Feature-Based Student Free-Text Evaluation

Feature Sets and Models

As is the standard approach in classical feature-based NLP, the main objective is to design an informative feature vector representation of the textual data sample and to feed the feature vector to a (supervised) ML model. The majority of effort thereby lies in selecting and engineering the most informative set of linguistically informed features, which depends on the concrete task to be learned. Thus, in student free-text evaluation, feature sets vary depending on the desired type of evaluation in a given use case. For instance, a system giving a holistic score for college-level social science essays will differ significantly from those used for recognising whether or not middle school students are providing the correct answer to a physics question.

For holistic essay scoring, some of the commonly used features are simple length-related features, such as the essay length, average word length or average sentence length (Nguyen & Litman, 2018; Phandi et al., 2015; Attali & Burstein, 2006). To capture lexical and sentence complexity, features include number or percentage of stop words (Nguyen & Litman, 2018), word frequencies across words in the essay (Attali & Burstein, 2006) and text readability features (Uto et al., 2020). In addition, the assessment of content and context in student texts frequently uses features such as word n-grams (i.e. chunks of n adjacent word tokens) (Riordan et al., 2020; Cahill et al., 2020) and Part-of-speech (POS) n-grams (Phandi et al., 2015; Kumar et al., 2020). Where assessment takes into account the task prompt to ensure that the student’s text is relevant to the prompt, word overlap between the student text and the prompt has been used as a feature set (Phandi et al., 2015; Nguyen & Litman, 2018; Kumar et al., 2020). Similarly, if reference answers or reference essays are available, overlap or other comparative metrics between the student and the reference text may constitute a key feature set (Meurers et al., 2011; Attali & Burstein, 2006; Leeman-Munk et al., 2014). Finally, for scoring texts by non-native speakers in particular, Vajjala (2018) provides detailed analyses of various linguistic features, including linguistic errors that are particularly significant for assessing learner texts.

As features are highly dependent on the concrete task and use case, the general features can be complemented by tailored feature sets that reflect systems’ evaluation goals in specific use cases. To illustrate, González-López et al. (2020) give feedback on methodology sections in college-level engineering theses, hence their feature set includes keywords that indicate the presence of a logical sequence of steps; Cahill et al. (2020) score student responses to mathematics questions where the responses contain mathematical expressions, and therefore they include the correctness of those mathematical expressions as a feature for the feature-based scorer. Moreover, Nguyen and Litman (2018) and Ghosh et al. (2016) find argumentation features to be useful for scoring persuasive student essays.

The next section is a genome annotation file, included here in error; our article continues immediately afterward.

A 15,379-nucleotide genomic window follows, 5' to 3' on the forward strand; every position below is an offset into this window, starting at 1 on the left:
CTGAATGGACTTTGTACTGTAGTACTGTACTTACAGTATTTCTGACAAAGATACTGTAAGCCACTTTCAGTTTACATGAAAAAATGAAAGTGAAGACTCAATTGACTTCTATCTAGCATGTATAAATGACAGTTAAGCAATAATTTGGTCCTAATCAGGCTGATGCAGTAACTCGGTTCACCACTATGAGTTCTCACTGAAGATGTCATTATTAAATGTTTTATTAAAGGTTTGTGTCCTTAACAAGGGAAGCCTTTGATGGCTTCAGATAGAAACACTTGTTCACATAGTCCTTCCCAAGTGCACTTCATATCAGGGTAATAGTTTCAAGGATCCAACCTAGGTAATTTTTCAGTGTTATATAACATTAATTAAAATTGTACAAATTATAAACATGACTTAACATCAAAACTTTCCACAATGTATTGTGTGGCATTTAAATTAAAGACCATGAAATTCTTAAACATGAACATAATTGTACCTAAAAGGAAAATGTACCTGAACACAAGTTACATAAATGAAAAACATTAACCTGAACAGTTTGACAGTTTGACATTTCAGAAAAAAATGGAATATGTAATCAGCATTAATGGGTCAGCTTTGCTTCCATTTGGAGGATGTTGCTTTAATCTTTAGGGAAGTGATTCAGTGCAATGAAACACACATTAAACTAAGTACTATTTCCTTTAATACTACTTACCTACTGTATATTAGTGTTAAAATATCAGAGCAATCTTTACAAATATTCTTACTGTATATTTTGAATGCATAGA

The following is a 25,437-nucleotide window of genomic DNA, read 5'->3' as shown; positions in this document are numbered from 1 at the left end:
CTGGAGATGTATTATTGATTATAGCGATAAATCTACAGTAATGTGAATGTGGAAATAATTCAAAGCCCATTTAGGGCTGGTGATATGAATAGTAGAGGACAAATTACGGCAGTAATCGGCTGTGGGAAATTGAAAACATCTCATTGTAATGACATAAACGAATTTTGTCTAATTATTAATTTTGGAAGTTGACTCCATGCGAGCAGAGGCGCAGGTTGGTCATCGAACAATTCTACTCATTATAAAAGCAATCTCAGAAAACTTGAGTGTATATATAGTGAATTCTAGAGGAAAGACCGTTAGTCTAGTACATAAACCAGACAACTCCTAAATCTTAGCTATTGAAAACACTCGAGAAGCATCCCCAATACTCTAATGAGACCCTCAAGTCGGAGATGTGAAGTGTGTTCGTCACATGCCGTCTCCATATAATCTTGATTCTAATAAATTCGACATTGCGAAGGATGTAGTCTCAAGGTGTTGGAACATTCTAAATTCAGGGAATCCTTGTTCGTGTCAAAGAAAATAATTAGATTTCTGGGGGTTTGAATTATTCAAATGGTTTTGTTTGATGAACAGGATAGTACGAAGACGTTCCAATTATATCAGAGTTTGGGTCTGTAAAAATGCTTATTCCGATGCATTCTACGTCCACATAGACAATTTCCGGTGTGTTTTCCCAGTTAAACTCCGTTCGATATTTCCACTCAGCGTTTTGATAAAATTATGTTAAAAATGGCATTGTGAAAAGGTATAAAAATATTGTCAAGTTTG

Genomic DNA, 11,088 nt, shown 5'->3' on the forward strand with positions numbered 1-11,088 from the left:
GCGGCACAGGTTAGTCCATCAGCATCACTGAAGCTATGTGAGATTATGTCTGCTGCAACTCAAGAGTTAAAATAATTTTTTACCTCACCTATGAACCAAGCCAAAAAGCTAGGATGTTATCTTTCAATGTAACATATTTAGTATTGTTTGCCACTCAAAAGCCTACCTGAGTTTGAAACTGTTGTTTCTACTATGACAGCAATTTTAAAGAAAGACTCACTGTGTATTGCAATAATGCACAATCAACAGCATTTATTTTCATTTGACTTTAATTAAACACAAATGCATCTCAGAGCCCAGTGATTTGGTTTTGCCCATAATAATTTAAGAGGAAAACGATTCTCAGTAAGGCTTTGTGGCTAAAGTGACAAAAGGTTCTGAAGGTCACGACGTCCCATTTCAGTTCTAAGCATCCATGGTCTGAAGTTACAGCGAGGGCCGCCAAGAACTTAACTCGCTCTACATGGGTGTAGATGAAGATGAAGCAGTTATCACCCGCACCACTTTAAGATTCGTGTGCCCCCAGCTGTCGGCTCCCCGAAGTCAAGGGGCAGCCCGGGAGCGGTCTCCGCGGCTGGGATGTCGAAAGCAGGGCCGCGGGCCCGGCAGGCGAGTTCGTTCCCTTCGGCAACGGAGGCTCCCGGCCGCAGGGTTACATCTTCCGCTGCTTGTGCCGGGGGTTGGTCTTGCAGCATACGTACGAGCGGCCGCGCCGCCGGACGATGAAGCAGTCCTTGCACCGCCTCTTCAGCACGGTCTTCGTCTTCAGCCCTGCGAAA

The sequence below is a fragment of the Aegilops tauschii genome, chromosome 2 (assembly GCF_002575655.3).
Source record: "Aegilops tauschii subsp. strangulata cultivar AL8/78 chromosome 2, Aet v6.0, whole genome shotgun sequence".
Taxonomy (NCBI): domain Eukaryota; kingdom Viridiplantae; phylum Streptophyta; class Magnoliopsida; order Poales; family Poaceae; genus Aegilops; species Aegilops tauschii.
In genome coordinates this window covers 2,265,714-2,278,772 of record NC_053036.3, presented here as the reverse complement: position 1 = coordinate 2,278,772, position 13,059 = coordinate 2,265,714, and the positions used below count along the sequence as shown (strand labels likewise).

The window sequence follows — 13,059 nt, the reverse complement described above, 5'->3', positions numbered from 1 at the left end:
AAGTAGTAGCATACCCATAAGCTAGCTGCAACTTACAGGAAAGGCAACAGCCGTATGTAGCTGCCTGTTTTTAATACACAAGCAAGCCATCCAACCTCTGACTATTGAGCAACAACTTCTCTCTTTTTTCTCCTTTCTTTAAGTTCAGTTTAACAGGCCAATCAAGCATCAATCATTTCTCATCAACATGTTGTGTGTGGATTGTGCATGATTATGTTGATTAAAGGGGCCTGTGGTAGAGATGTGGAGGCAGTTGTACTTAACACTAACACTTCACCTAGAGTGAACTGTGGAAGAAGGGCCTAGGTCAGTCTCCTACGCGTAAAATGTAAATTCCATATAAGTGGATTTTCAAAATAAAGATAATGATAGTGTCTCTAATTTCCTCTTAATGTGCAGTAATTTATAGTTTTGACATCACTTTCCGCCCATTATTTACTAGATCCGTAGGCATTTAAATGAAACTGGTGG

In terms of models, classical supervised classification and regression models are typically employed, including Support Vector Machines or Regressors (SVM / SVR) (Cahill et al., 2020; Johan Berggren et al., 2019; Horbach et al., 2017; Mizumoto et al., 2019), Linear Regression (Cahill et al., 2020), Logistic Regression (Nguyen and Litman, 2018; Johan Berggren et al., 2019; Ghosh et al., 2016), Random Forest classifiers (Mathias & Bhattacharyya, 2018; Kumar et al., 2020) and Bayesian Linear Ridge Regression (Phandi et al., 2015). Discriminative classification approaches seem to be favoured overall, although generative models like Naïve Bayes have also been used (Mayfield & Black, 2020).

Pros and Cons of Feature-Based Models

A major advantage of hand-crafted features is their human-interpretable nature such that analysing the features can yield interpretable insights: For instance, in their feature-based short-answer scoring task, Kumar et al. (2020) extract the importance of each individual linguistically-informed feature set and use it as a basis for feedback to the student. Moreover, feature-based approaches are useful when little annotated training data is available (González-López et al., 2020); Nadeem et al. (2019) additionally find that in a low-resource scenario, hand-crafted features can be particularly effective in combination with a neural architecture (see “Combination of Neural and Feature-based Models”). Finally, Ding et al. (2020)’s experiments on short-answer scoring in an adversarial setting suggest that classical, feature-based systems might be less susceptible to certain types of gaming and cheating attempts by students than end-to-end neural models are (see “Automatic Short-Answer Scoring (ASAS)”).